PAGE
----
Column/with poll: Is Ann Arbor ready to let the mixed-use movement die in downtown development?
One notable detail: There's no ground-floor retail space in the plans for the building.
It may not seem like an obsession any more, now that the pace of development has slowed.
But there was a time in Ann Arbor when the only type of development project that seemed to get approvals in the city involved elements of multiple uses. Kind of like a development version of a mullet: instead of a business in the front, party in the back hairstyle, Ann Arbor became the "housing above, retail below" town.
It wasn't a concept without merit. We do live in a town where walkability isn't present on some key downtown blocks, and those blocks (think East Washington between Fifth and Division) pay a lack-of-pedestrian price.
And the idea of more housing, more storefronts, more vitality isn't exactly a negative.
But if, as one commenter said, this wave of student housing high-rise proposals can be considered Ann Arbor's newest real estate bubble, we also should be asking: Is it time to remove what seems like "mixed-use at all costs" from development planning?
Mixed-use as a concept is a wonderful thing.
In practice, in Ann Arbor, in projects where's it's been "strongly encouraged," it's not exactly a winner.
One example that comes to mind: Ashley Terrace - which once started as a proposal for an office building until planning commissioners noted that they wanted retail and housing on key corners of downtown. A couple of dozen of those unsold housing units - and the never-leased retail space - just sold out of foreclosure.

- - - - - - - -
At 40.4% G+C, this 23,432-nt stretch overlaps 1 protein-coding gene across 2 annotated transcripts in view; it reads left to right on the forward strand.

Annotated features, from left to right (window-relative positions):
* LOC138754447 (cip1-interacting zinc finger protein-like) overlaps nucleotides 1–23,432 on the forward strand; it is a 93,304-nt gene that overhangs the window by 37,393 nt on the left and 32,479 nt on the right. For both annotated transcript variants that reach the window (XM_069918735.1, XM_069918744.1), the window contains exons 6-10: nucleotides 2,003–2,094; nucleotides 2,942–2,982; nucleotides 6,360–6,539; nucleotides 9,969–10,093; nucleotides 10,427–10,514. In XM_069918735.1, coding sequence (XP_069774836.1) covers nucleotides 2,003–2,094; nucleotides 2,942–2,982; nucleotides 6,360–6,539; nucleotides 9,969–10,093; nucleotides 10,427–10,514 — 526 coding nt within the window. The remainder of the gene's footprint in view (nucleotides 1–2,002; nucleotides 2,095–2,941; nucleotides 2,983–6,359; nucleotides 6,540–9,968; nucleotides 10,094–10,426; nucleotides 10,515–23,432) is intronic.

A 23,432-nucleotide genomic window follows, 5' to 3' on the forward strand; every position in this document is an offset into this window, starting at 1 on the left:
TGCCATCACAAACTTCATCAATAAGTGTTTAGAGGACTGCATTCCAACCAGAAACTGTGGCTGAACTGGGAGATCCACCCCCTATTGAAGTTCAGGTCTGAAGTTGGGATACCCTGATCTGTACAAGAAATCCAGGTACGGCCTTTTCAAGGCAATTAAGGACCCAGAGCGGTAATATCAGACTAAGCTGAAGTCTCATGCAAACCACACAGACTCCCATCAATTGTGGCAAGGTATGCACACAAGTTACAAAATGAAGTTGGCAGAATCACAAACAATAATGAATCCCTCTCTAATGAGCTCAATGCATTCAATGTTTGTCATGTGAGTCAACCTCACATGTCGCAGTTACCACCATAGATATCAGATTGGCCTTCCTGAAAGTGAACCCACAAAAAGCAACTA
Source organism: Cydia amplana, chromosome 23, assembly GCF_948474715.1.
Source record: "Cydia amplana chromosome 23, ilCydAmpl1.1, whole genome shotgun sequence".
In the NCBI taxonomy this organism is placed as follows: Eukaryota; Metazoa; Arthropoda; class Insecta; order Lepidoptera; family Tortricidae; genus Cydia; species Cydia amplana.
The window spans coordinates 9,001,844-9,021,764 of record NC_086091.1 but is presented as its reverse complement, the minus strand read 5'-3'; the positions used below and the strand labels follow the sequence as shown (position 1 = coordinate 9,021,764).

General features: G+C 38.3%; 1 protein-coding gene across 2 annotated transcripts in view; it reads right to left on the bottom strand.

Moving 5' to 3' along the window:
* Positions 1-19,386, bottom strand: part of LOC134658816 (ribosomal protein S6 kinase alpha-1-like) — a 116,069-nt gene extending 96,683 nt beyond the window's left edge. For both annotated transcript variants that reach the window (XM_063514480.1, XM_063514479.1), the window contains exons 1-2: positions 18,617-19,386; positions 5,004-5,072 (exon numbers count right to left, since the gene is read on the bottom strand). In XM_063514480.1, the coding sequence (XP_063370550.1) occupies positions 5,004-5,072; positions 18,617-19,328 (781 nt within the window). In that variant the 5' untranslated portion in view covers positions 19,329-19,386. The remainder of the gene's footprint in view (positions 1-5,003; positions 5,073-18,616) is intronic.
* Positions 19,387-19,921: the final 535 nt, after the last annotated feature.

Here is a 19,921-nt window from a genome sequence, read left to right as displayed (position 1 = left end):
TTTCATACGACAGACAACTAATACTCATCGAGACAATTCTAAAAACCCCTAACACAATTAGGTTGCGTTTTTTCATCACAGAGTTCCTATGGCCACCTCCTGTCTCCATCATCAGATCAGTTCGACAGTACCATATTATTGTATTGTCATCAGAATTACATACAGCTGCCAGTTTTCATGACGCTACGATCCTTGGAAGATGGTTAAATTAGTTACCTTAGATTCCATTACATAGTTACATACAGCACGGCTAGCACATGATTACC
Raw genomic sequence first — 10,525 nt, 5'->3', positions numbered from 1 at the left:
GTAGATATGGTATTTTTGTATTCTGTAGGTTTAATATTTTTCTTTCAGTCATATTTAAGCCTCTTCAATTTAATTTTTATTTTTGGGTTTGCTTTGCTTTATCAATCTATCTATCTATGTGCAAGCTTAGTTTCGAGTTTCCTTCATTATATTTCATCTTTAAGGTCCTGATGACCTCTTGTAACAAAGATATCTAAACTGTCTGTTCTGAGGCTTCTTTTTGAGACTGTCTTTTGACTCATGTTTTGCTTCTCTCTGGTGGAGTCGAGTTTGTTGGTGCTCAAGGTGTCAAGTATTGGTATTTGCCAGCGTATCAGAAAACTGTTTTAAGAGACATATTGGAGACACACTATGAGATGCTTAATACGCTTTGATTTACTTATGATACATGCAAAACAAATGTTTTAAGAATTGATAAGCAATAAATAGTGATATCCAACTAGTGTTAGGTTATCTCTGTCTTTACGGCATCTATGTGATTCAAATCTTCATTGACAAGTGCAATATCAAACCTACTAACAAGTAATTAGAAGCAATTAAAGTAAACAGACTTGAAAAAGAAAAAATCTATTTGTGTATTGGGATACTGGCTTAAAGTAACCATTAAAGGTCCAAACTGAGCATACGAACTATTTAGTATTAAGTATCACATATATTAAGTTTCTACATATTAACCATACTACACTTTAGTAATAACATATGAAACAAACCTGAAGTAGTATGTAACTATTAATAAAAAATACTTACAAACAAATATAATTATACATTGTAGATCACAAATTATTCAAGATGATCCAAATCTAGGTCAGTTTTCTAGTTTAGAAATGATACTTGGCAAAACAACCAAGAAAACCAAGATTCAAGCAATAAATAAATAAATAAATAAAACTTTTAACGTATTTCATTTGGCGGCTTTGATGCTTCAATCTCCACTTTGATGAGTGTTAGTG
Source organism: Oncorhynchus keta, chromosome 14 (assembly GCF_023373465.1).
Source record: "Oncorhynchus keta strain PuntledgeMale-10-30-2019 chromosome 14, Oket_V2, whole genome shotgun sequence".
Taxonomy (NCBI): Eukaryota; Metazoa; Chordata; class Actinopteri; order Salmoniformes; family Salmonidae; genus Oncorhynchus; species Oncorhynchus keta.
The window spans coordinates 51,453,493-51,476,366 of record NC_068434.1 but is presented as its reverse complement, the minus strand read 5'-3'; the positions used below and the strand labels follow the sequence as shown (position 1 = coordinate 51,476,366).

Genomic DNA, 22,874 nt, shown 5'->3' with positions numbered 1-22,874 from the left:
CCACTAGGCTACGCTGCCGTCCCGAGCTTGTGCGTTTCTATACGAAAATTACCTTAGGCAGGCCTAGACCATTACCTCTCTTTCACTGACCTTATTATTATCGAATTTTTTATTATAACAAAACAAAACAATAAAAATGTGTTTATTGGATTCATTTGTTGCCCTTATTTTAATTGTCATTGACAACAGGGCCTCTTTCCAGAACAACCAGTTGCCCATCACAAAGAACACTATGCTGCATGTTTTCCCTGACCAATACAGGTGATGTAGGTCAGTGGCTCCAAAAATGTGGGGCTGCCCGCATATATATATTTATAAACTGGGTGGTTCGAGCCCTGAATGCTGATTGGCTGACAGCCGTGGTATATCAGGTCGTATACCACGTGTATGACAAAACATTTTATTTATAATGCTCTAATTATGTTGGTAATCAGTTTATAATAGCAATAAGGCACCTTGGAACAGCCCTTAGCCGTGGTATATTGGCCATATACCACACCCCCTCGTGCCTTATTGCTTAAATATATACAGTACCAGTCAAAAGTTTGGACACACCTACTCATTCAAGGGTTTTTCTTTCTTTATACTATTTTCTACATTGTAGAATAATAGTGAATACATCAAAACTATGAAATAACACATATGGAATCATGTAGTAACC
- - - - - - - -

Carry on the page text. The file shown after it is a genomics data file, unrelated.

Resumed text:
There's also Plymouth Green Crossings, where vacant retail space remains and a second building may never be built.
And we'll see how locations like 601 Forest and Zaragon West fare. I hope they end up more like Huron Village, with successful condos north of the shopping center, than Ashley Mews, which waited for years (even during downtown's heyday before The Great Recession) before it could lure a retail tenant to its block of Main Street.
The closest example of mixed-use-before-its-time stands next door to The Varsity: Sterling 411 Lofts on East Washington Street.
That high-rise reportedly has strong apartment occupancy, but the ground-floor retail space languished for years, right across the street from McKinley Towne Centre's retail space at the same intersection.
Both sought to expand foot traffic along East Washington. Both struggled for tenants.
Now, after a price drop, Subway moved into the Sterling property and Sava Lecaj is opening a market this fall. They're taking a risk that many in the city hope pay off.
But the most telling part of the mixed-use tale may come from this detail: Sterling is moving its leasing office to the ground floor, into what The Varsity architect called "un-leasable" retail space.
From our story on The Varsity, here's architect Brad Moore: "In talking to the other landlords and doing the market study, we just felt that this isn't the time for retail on the ground level."
Developers have uttered that sentiment before in Ann Arbor. I'm wondering if this time, after witnessing what can best be described as "mixed" effects of mixed-use, the city will let the market studies that show tepid demand drive the decision instead of the vision.